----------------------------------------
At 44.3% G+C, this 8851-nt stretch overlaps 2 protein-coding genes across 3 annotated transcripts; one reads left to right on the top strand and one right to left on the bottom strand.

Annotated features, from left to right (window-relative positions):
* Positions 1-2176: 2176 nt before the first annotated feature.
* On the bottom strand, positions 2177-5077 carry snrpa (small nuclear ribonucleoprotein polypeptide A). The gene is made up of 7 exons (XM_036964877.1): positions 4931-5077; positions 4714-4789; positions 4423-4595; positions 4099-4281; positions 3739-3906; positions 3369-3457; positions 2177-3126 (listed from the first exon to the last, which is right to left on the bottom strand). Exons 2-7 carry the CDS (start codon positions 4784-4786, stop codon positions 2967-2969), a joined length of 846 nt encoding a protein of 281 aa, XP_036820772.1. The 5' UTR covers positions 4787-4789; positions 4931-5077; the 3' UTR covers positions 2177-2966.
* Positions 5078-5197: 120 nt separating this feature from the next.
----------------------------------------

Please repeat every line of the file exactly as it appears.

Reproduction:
At 44.3% G+C, this 8851-nt stretch overlaps 2 protein-coding genes across 3 annotated transcripts; one reads left to right on the top strand and one right to left on the bottom strand.

Annotated features, from left to right (window-relative positions):
* Positions 1-2176: 2176 nt before the first annotated feature.
* On the bottom strand, positions 2177-5077 carry snrpa (small nuclear ribonucleoprotein polypeptide A). The gene is made up of 7 exons (XM_036964877.1): positions 4931-5077; positions 4714-4789; positions 4423-4595; positions 4099-4281; positions 3739-3906; positions 3369-3457; positions 2177-3126 (listed from the first exon to the last, which is right to left on the bottom strand). Exons 2-7 carry the CDS (start codon positions 4784-4786, stop codon positions 2967-2969), a joined length of 846 nt encoding a protein of 281 aa, XP_036820772.1. The 5' UTR covers positions 4787-4789; positions 4931-5077; the 3' UTR covers positions 2177-2966.
* Positions 5078-5197: 120 nt separating this feature from the next.